Architectures of Transversality investigates the relationship between modernity, space, power, and culture in Iran. Focusing on Paul Klee’s Persian-inspired miniature series and Louis Kahn’s unbuilt blueprint for a democratic public space in Tehran, it traces the architectonics of the present as a way of moving beyond universalist and nationalist accounts of modernism. Transversality is a form of spatial production and practice that addresses the three important questions of the self, objects, and power. Using Deleuzian and Heideggerian theory, the book introduces the practices of Klee and Kahn as transversal spatial responses to the dialectical tension between existential and political territories and, in doing so, situates the history of the silent, unrepresented and the unbuilt – constructed from the works of Klee and Kahn – as a possible solution to the crisis of modernity and identity-based politics in Iran.
Table of Contents
Prelude. 1. Transversal Space of Modernity 2.Spaces of objectivity in Persian miniatures 3. Klee's Miniature Series, 1916-1918 4. Dialetics of Power and Culture in Iran 5. Kahn's Silent Space of Critique in Tehran, 1973-1974 Epilogue. Bibliography. Index
Shima Mohajeri is a Lecturer of Architectural History at the University of Washington, USA.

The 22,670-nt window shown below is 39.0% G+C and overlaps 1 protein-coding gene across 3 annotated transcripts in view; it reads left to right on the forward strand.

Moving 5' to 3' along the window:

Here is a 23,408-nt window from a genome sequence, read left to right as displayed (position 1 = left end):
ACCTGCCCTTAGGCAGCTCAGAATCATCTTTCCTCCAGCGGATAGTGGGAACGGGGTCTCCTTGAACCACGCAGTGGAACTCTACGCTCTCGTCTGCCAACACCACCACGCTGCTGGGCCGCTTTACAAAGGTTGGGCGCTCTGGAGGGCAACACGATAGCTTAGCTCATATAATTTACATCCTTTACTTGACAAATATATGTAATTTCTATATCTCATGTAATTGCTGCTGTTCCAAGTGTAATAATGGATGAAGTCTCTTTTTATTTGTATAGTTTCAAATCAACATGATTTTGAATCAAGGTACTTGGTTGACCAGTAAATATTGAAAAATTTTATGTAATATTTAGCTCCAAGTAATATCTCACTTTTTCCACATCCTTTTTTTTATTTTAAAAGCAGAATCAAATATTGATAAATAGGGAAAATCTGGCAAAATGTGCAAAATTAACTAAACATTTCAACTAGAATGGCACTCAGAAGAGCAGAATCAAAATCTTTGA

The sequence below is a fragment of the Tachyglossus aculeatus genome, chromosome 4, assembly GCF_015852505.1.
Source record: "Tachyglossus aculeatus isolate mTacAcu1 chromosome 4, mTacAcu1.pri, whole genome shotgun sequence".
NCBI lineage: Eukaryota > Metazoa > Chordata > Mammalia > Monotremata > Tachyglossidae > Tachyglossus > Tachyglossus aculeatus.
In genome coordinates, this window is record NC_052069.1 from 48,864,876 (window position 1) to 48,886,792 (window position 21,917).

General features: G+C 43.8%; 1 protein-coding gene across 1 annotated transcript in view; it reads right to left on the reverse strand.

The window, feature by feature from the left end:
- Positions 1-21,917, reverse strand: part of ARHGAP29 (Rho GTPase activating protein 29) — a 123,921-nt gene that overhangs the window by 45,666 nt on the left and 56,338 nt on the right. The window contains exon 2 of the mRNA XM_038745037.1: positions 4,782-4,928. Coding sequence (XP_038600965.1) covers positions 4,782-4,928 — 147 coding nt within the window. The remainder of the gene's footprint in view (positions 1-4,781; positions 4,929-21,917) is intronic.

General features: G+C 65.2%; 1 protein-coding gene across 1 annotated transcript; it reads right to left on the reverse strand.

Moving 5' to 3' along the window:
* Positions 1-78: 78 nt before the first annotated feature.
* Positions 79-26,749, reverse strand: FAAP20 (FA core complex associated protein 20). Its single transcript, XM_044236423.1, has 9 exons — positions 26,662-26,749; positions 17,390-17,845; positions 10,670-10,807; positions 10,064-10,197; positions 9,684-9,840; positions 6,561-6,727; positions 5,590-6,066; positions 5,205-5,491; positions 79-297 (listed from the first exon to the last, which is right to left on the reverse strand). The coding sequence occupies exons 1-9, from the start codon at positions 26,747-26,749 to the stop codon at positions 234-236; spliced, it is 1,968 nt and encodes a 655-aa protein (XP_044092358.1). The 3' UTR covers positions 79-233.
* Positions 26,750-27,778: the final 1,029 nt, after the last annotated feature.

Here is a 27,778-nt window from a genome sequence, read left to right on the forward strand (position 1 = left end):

"Shima Mohajeri ably brings the later philosophy of Martin Heidegger on place as gathering and opening into conversation with Gilles Deleuze’s dynamic model of becoming and heterogeneity, which territorializes by gathering together milieus that are nomadically distributed, in order to address the failure of modern Iran to distinguish between the task of building a modern nation and Westernization. Her insightful and sharp analysis of this failure is enhanced by her account of architect Louis Kahn’s indirect resistance to the politicized agenda of Iran with his immanent denunciation of archaic forms of power. Mohajeri eloquently mourns the return to a mythical past, the labyrinth of tradition that denied the transversal field of architectural creativity an opportunity to open up a space of movement between cultural and artistic and political and economic activities to create a democratic urban space."
Dorothea Olkowski, University of Colorado, USA
"This book finds hints of a ‘transversal’ modernity in Paul Klee’s engagement with the Persian miniature tradition, and in Louis Kahn’s assignment for the polarized policies of the Shah regime in Iran. In these brief, unfinished and fleeting encounters, Shima Mohajeri sees an unfulfilled promise of a non-Orientalist and non-imperialist modernity to come—a modernity that would have come to life out of a locale with the simultaneous growth of that place. She perceives in Kahn’s vision a quiet criticism of pseudo-democratic modernization, and a gesture towards activating the modern cultural and political institutions, as well as the public spaces for the fulfilment of citizen agency. Her historical research and erudite discussion of philosophers, artists, miniature painters and architects that spans a wide range of time and space is relevant for multiple disciplines and area studies, including art and architecture history, critical theory, European, North American and West Asian studies."
Esra Akcan, Cornell University, USA